Channel Of Distribution

Channel Of Distribution

Morgan Gilliam

Devin Miller

The Inventive Journey

Podcast for Entrepreneurs

7/22/2020

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Channel Of Distribution

“Channel of distribution, do you have the competitive advantage to a channel of distribution, or a product company, or a software or a service? I think what people don't realize is you could create an amazing product and amazing software, but if you cant get it out to the masses and sell it, then the product will just fizzle out and people will never know about it. so if your going to go into business try to find a competitive advantage to a channel of distribution.”


The Inventive Journey

Starting and growing a business is a journey. On The Inventive Journey, your host, Devin Miller walks with startups along their different journeys startups take to success (or failure). You also get to hear from featured guests, such as venture firms and angel investors, that provide insight on the paths to a successful inventive journey.

ai generated transcription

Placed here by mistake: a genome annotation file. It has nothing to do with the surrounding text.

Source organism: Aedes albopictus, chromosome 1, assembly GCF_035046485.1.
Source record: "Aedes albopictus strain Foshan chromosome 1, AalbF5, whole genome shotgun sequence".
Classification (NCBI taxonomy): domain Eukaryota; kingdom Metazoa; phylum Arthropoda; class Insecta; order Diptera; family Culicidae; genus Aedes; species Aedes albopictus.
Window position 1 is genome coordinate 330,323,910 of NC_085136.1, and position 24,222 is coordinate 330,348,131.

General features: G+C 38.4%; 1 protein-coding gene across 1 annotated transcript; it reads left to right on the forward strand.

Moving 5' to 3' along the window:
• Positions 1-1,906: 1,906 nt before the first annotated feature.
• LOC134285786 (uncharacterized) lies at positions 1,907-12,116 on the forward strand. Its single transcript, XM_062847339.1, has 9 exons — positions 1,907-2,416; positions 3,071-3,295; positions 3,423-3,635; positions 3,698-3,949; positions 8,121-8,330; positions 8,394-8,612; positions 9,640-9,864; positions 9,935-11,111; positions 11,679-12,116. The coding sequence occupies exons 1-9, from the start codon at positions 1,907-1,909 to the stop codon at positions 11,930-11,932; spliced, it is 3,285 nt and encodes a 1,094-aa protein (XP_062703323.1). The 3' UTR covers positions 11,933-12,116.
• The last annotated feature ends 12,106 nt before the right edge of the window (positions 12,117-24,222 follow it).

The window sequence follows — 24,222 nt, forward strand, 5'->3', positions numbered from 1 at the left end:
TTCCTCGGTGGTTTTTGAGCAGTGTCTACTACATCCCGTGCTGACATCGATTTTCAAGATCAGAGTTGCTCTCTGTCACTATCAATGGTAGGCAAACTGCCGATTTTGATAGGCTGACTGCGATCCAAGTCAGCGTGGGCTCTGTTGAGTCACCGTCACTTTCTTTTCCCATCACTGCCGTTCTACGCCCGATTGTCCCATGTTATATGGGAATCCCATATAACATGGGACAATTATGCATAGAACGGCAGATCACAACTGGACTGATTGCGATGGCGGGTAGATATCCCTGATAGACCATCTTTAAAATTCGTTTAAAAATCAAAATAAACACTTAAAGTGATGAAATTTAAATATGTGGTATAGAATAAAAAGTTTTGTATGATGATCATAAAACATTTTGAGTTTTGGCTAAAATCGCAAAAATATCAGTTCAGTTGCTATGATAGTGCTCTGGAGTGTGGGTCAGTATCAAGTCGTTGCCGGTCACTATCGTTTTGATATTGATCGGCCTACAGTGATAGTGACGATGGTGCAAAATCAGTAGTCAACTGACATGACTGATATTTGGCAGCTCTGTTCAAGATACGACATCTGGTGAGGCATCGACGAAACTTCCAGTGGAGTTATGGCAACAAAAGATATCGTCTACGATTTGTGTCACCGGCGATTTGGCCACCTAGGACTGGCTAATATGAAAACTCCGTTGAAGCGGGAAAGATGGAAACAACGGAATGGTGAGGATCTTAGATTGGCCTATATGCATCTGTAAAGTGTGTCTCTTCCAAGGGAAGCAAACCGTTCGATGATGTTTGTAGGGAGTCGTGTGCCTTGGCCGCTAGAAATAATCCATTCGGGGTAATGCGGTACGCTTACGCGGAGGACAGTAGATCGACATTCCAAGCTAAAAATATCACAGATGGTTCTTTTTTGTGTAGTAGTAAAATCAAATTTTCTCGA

channel of distribution do you have a competitive advantage to a channel distribution for a product company or software or a service right um what people don't i think what people don't realize it's like you could create an amazing product an amazing software but if you can't get it out to the masses and sell it then you kind of like that product could just fizzle out and never people may never know about it so so if you're going to go into business try to find a competitive advantage to a channel of distribution hey everyone this is devon miller here with another episode of the inventive journey um i'm your host devin miller the serial entrepreneur that's also the founder and ceo of miller ip law where we help startups and small businesses with their patents and trademarks um mil or the inventive journey we go through and uh tier the journeys of different startups and small businesses owners and founders and how they got to where they're at and how things are going and we have a great guest on today um his name is morgan and i'll do a quick introduction but let him uh was still too much of a thunder uh morgan uh he uh has a common connection i believe if i remember right he played by er play soccer at byu and i at least went to byu so well there you go have byu connections and then he went on to georgetown whereas i went on to uh to uh cleveland ohio and i think you probably got the better end of that location and now he works with uh works with software and doing some uh uh offs op software so i'll let him uh go through that and talk a little bit more and do a much better introduction than i could ever do so welcome on to the podcast morgan all right thanks devin um yeah so like you said i'm morgan i'm with fiddle inc we're a physical product op software uh we focus on helping people manage their physical products all their inventory their orders they're purchasing and some production so we're kind of that modern approach month to month no contracts uh cloud-based to kind of give brands and manufacturers a solution to move away from spreadsheets all right well that's a good a great summary so now now if i were to take because all our the podcast podcast is about the journey right so how you got up to where you're at today so maybe if we back up a few years or back up a little bit into the story kind of what led you up to this and what was the journey that led you up to where you guys are at today yeah okay so i mean i don't know how far back i need to go but my journey probably started far far away now not quite that far but uh yeah my journey probably started at byu in 2006. um you know i'm dating myself a bit here um but we were we were playing soccer there and we entered the byu business plan competition a couple guys and i on the team and we had a street soccer ball and some apparel that we had manufactured overseas um and had a brand called kaye and kai means street and soccer and so the whole idea was to get kids out playing street soccer and the ball was really cool lasted a long time and we actually went on to win the byu business competition and had some really cool designs and i the focus was that for soccer players that weren't on the pitch that went to school that were playing in the streets our apparel represented them as soccer right so you were nike adidas puma when you're playing and you're in a game and in practice but then when you want to go play pick up kai represented you and so i learned a ton about manufacturing inventory i can kind of maybe digress and say i created a ton of problems and uh and we fell on our face several times as a startup um but it was a great learning experience and so my path went on to sports and all kinds of different things that led me to fiddle um where we are now helping brands companies manufacturers suppliers uh dial in their inventory management their products so that they can uh scale and grow where we made several mistakes you know overseas several mistakes um not keeping really good track run out of product back ordered um ordered poor product you know wasted money and so our software is there for you know products uh companies and and i guess i have about 14 years of experience and working with all kinds of different brands and learning about kind of the supply chain okay no and i think that's helpful and i'm gonna make i'm gonna force you to go back in your journeys a little bit because uh we talked or we talked a little bit so i mean you went to byu or played soccer business competition and then i think you said you went to georgetown for a little while before coming back to utah and getting into the startup so what or what kind of you know so you won the business competition but then you took off to georgetown so how is that kind of the intermediate step yeah so so soccer i was a soccer die hard you know i was with uh kai for two years um a couple of the other guys were going to drop out of school i decided that i need i had a year left so i went back and finished byu and then kind of went on a different path and down the sports channel worked for real salt lake in utah worked for a sports agency and that took me to georgetown to kind of get my masters in sports management and then i started came back here worked for the state soccer association and events um and then started my own sports management group so all right starting a business is never that easy so i'm not going to let you get away with it just saying hey i just started to start so you're doing all of that but what what was the point that you're saying okay because you know you you're doing some other companies you know you can just list them off but when was the point saying okay we're going to jump into a startup life or we're going to get that going was it kind of a side hustle that evolved into what was now what's today or was it hey we're tired of what the other products out there there isn't anything that we think does the job we need and so we're just going to jump in and sell our house and put it or mortgage our house and put it all in how did that transition go because it's never that easy just one day i started i decided to do a startup and go from there so how did you make that transition sure so obviously i got the startup bug in 2006 when we won the business plan competition working with my friends and my you know soccer buddies um and always knew i wanted to own my own company right and so i had a master's in sports um really you know i knew the youth space and then after kind of working for a state association for a couple years just uh started a little side hustle like you said right and um and got a partner that uh we started training kids on the side we opened up our own facility to bring in kids and thought that you know um where i'm from i'm from dallas in texas sports are religion right in utah it's like religion then family work then sports right yeah um and so i really wanted to give back and teach kids um to take them to the next level of sports right and so we opened our own facility and within a couple months i realized that that's what i wanted to do um and during this path it was i was it was a company that i i ran for about five years um had a couple different partners my brother being one for a little bit um and and kind of just got a bit burnt out of dealing with youth sports and parents and um had three facilities at one point i was running leagues was doing training was doing camps was you know had really good contracts i met some great people um but just got worn out a bit of you know during the day i would do a lot of the business and at night i'd actually go and train and um had a family and kids of my own and it just wasn't really sustainable sorry trey you say at night you would trade like trade like stocks train like like trying to use athletes sorry i i some reason i heard trade and i'm like oh that's even a different story so all right so you wouldn't drink it right so and during this time like we had created products right like and so um i always had that little you know because i left kaye and i left this i always like gravitated to product companies to having your own physical product that you created that you designed and then started sharing an office when i was running my own company with my now current partner um and he had his own supplement line he had his own products and it was selling and doing really well because he was a programmer and he actually ranked all his sites built really cool websites to bring people to um and then he got approached by a manufacturer that was like hey the software in this industry is really hard to use it's really old school and he kept coming over to me and be like hey look there's an opportunity here like there is an opportunity the software and the space and manufacturing and inventory is old and outdated and server based um and so we went to some trade shows started visiting started looking into it and and again that little bug of like oh products you know i kind of gravitate to it and um and you know and helping other entrepreneurs like nail their process was pretty exciting so after i think six months of him kind of like look i've built a big chunk of this for this other company already they've paid me to build it i own the ip come be my partner you know come be like the guy that runs the business and i'll keep programming keep building so he so the origination almost of the idea so who was the one that so he came up with the idea and then he's saying hey i'm already getting paid for this why don't we now build it or build our own business around it and you know do something with it and so then he kind of bugged you to the er enough to the point they're saying fine i'll at least take a look at it it sounds like it took you a little while to finally decide to dive in and decide to go for more so what was kind of the the tipping point was it just kind of an aggregation and finally put enough pressure on to you said yes or was there kind of a tipping point to okay after i've done enough research i'm convinced kind of thing what was the decision that how did you make that decision yeah i don't think there was like one huge point um my brother was my partner in my sports management group and he kind of didn't want to grow it anymore he wanted to focus on his following stay in utah county and he's also the byu men's soccer coach and and so when i was kind of like oh we're not going to keep growing then maybe i can look at selling pieces of my software are sorry pieces of my business and that's what i did so i've sold off pieces of my business and just kept learning more about the software space learning about like where we could position ourselves as a company and had a you know we already had one good client that was growing like crazy that was using the software um and and that's that to me was like validation that there's a need here we just have to go out and see who all needs this um and so you know after a couple different things fell into place i pulled the trigger and then over probably like i was full time with fiddle but over you know i think the first year i still was running a couple things on the side for soccer and sports management um and it looks like i'm i had one last thing left this the beginning of the spring and now i'm completely out of sports and 100 into fiddle in the software so what was the motivation of kind of keeping the side hustles is that hey i'm not fully convinced this is going to work and so i'm going to kind of phase it in or phase it out or make sure that there's something here before i abandoned my income or you know or what was or was it just you know i had other obligations i wanted to finish up because that's where a lot of times you kind of get to right most of sometimes you'll have people that will jump all in and just go hey this is a great idea i'm going to quit my job i'm going to go do this full time a lot of times you're saying hey i don't i want to make sure i can take care of my wife and my kids and keep food on the table pay the mortgage and i don't know if the startup's going to work so it's which kind of you know was it more of just keeping the side hustles or you know additional obligations for making the you know having source of income or kind of what made that transition yeah um i think i mean i think you nailed it right like i have three kids a wife a mortgage you know um and i had a lot of good things in place in that business that so it ran a lot of it ran itself and so um and my my biggest passion is soccer right i've played my whole life um i have a master's in sports management so a piece of me was like i don't want to let it go right you know and so there was the whole idea of you know covering covering my expenses living off of it until fiddle was able to generate more money and we were able to take a salary we raised a little family and friends around right um and and grew it a little bit right you know um and so yeah i mean it's i'll say personally i actually don't believe in the jump 100 in i i like a lot of people say look you can't focus on multiple things you should never have a plan b i don't believe in that i think you should have several channels and i think you can have a side hustle a passion project and still crush it on a company right like a lot of great people great businesses they might have like a passion project that's like all service based and like giving back to community does that mean that they're not focusing on their business no right like and so if your side hustle is just something you're passionate about and you want to keep doing i don't see any issue with that no i agree and i think it was um jack dorsey i'm not going to get into twitter because i see yeah don't get into that right now you know he had he had almost his two businesses right he has twitter and he also has square and i think they're co-located or located right kind of almost or side to side so he kind of kept two different projects going and i think is a good example of someone that's been very successful love him hate him and i'm not jumping into the news at all but i think that's an example of someone that you know they've they've kept different side hustles keep things going and deciding you know making it work so i i tend to agree and i think that there's you know there's a practical nature you know you always hear and if i were to watch shark tank they would always tell you know hey you need to jump all in you need to be all in and yeah in a practical nature saying hey i also have responsibilities and while it'd be great if i was signal and i had unlimited funds or i didn't have to worry about life and reality in reality you know you have to you want to be able to make sure that you know you can keep things the lights on keep things going and meet obligations yeah you're still doing your passions and startups and businesses are like don't work the way i don't know we think they do right like the way that stories are out there oh man he came up with the idea six months later he raised 10 million dollars you know six months later now he's a multi-billionaire no way like i mean qualtrics is a great story right like he built and built and built year after year to and then after 17 years was a amazing successful like company right it's usually overnight overnight success 10 years in the making right so you always get to see the hey we're a huge success and it went great but it was really that 10 years in the making that really made the difference for the company that you know usually you don't get to hear the back story and you don't get to hear the ups and downs so with that i'm going to then ask you so you finally decided to make the jump you went all in you decided that hey i'm winding things down i'm going to i'm going to be all in with the fiddle and whatnot how is it gone or is it all just been straight up and no problems and no issues or how's the journey been since you've jumped all in oh um it's it's it's been a whirlwind um to be honest with you right ups and downs cover 19 you know was was a bit crazy um for us still is you know kind of we're trying to figure it out um and and to be honest with you when i first joined we were a manufacturing software like we were going after contract manufacturers in the food and beverage space right which is like a six none six to nine to 12 month sales cycle right but we would position ourselves as a month-to-month sas solution very affordable right so if a manufacturer like spun up a warehouse and was was living in spreadsheets then they could use us and automate their process but really soon we learned that there was just so many touch points and the money didn't make sense right like like if we're just charging 500 000 bucks a month and no huge onboarding fee then a year sales cycle just doesn't add up right and so we learned that after the first six months that look we we've talked to a couple brands that manufacture their own products they have the same issues that these contract manufacturers have so we could go after them and so now like you know we have 120 users and i would say half and half for manufacturers and the other half of their brands that that do some of their production right um and so it's been like this right and it's like me and a bunch of programmers right so we've kind of had some sales guys in like and some marketing guys in um and then we were ready to race ready to raise a seed round right like we approved some traction we had some mrr uh you know we we nailed like our positioning of messaging um and then covet hit we had pitched like i think 45 investors and we had three or four or five i don't know exactly that we're we're kind of getting to where we're going to try to create term sheets and talk to them and it's just everybody's like look we gotta see what happens we gotta take care of our portfolio companies and we gotta see how this plays out so contact us in three to six months right and and we'll see we're at um i actually have a call with an investor out of atlanta right after this right that fingers crossed i know right so um it's it's been it's been it's been up and down right and i think that's the life of a startup that's a life of of trying to find like found your like start your own company right like um there's it's it's competitive the software space is super competitive no matter where you're going and if you're not in silicon valley and you don't have all the logos and the connections it's even a bit tougher so with that so kind of ups and downs you know all in making it work making some pivots between right there restaurant industry to where you're at now where do you think the next six months or a year puts you yeah um well we're pretty optimistic you know uh january and february are best months of fiddles you know existence and then march hit uh and we took a a little hit and then april crushed us right like we had a couple companies close their doors unfortunately right um because they were non-essential they foreload all their employees and then they realized they couldn't recover and it's it's it's sad right like i mean i don't think we felt the economic impact of this um but to be honest with you june will probably be our biggest month ever like may has been okay um but we have tons of people on our pipeline we have several con you know sales contracts out um and what we're seeing though is you know people late have gotten laid off companies have downsized they can't afford the expensive erp or inventory management renewals they're not going to go through these big you know long onboarding because they don't know what what's going to happen over the next couple of months so fiddle is a great solution right no contracts small onboarding fee month to month um and so we're kind of getting in the door and finding a lot of success well that's exciting so sounds like the next uh six months to a year you're hopeful and optimistic and things are looking up and while everything is uh never for certain and you have the ups and downs and pivots and whatnot that sounds like gaining traction which is awesome so yeah and so we you know our goal is just to to kind of make enough mrr to cover our nut and and try to get to the end of the year and then kind of go back and see if we want to raise a bigger round so and and so with that and i always tell my two questions about us one more so you know you always get the conan and i don't know conundrum but the cash 22 is what you know do we sell fun do we make air make it ourselves do we go get a bigger round we have someone invest but then if you invest you have to give up equity sometimes that's absolutely the right decision because you'll never make it if you don't have the money or you don't have the investment and other times you don't look back and wish oh i wish i'd get more of the equity or haven't given up so how do you decide what is the how do you decide whether or not to do another round or when that or what or how do you go through that the thought process yeah so my partner and i have both owned businesses previously we've bootstrapped or taken loans out you know refined refinance to my my house you know like we've done things to make it work um my our boat our belief is that you funding the purpose of funding is to pour gas on the fire right if you have nailed your process you you have a good demographic you're going after you can get in front of people you can close deals and it's just a matter of like i need more money to do more marketing to hire sales and go and increase that speed then that's that's like why we were raising right like we think that we are in a great spot and we want to hire a sale a bigger sales team and put tons of money behind marketing and go um but you know with covet hitting and slowing things down and then we're gonna we're gonna kind of try to nail and get to the next level on our own right and if we can get on to that next level on our own increase the mrr hire some people on our own and then we nail it the process again in kind of a new environment right with the way the world's working and the way people are looking at things then we would maybe raise um around a just skip seed you know go around a and raise a bit more um you know and we'll see you know because i think partnerships in being in marketplaces and connecting to shopify quickbooks ship station and um nailing that like tech stack is going to be like key for for our company no makes sense okay well we're reaching towards the end of the podcast and i always have plenty more things i want to talk about but i try to keep it to a reasonable amount of time so everybody can maintain attention and focus so with that i always have the two questions i ask at the end of the podcast i'll ask you now so the one question is is what was the worst business decision you ever made not in this like in any business any business this worst business decision um at a company am i going to say what company i uh called out the ceo and president of the company um and through email and included the vp of operations and ppe of sales and that still haunts me today i was a sales guy and it was a poor young stupid decision um and i didn't think through it before sending the email and so i lost a ton of money actually because of that email and so yeah my advice is you know if you feel heated or upset about something sleep on it that's great and i usually i most of the time usually take my advice there's always a one there you know the exception of the rule but i think that's a good thing usually if there's a some even if i no matter how torqued off i am or how angry i am or how upset i am or frustrated or whatever the case might be i usually figure if you give it a day you're a lot longer and if you're still in that way then you're probably you know it's a better better place for you or at least you're the same spot than you're saying okay it's worthwhile to you you have a reason but a lot of times if you sleep on overnight you do at least what the better you let your you know you think about it through and yeah you approach it better so exactly yeah okay so now i hit the second question which is you know if um if somebody was just getting into startups or small businesses or they wanted to get into it what would be the number one piece of advice you'd give them channel of distribution do you have competitive advantage to a channel distribution for a product company or software or a service right what people don't i think what people don't realize is like you could create an amazing product an amazing software but if you can't get it out to the masses and sell it then you kind of like that product could just fizzle out and never people may never know about it so so if you're going to go into business try to find a competitive advantage to a channel of distribution so and if i were to receive that almost no no where know where you're gonna sell it before you know where you're gonna sell it or where that channel is before you actually create the product because otherwise again almost your point you make you can make a great product if you don't know where to sell it or where it's going then it doesn't do any good and nobody is ever gonna buy it yeah and in our case right we work with tons of brands right you can spin up a shopify make it look beautiful artistic graphics everything but then what right right like then you just buy facebook ads right that's what i always see online all you do is make a shopify and facebook ads and your life is set not quite that way cool well um if people want to reach out to you if they want to connect up use your product invest uh just reach out or any make any connections what's the best way to connect up with you yeah just email me at morganfiddle.io and would be happy to chat and you know that's probably the best way or link them morgan gillam on linkedin all right well great well certainly if people are interested and want to reach out i'll certainly direct them your way and uh in the meantime we hope you uh have a good rest of your uh future part of your journey also goes as well as the past one has hey for those of you that are looking to come on the podcast we'd love to have you as a guest if you'd like to apply you can just go to inventivejourney.com and apply to be on the show and for those of you that are looking to need help with patents or trademarks we're always here for startups and small businesses so you can reach out at milleriple.com and look at miller ip law and we're here to help thank you again for coming on the podcast morgan it's been a fun time to hear your journey and all the things that you've learned and been through and wish your your next your continued journey uh success thank you yeah have a good one take care 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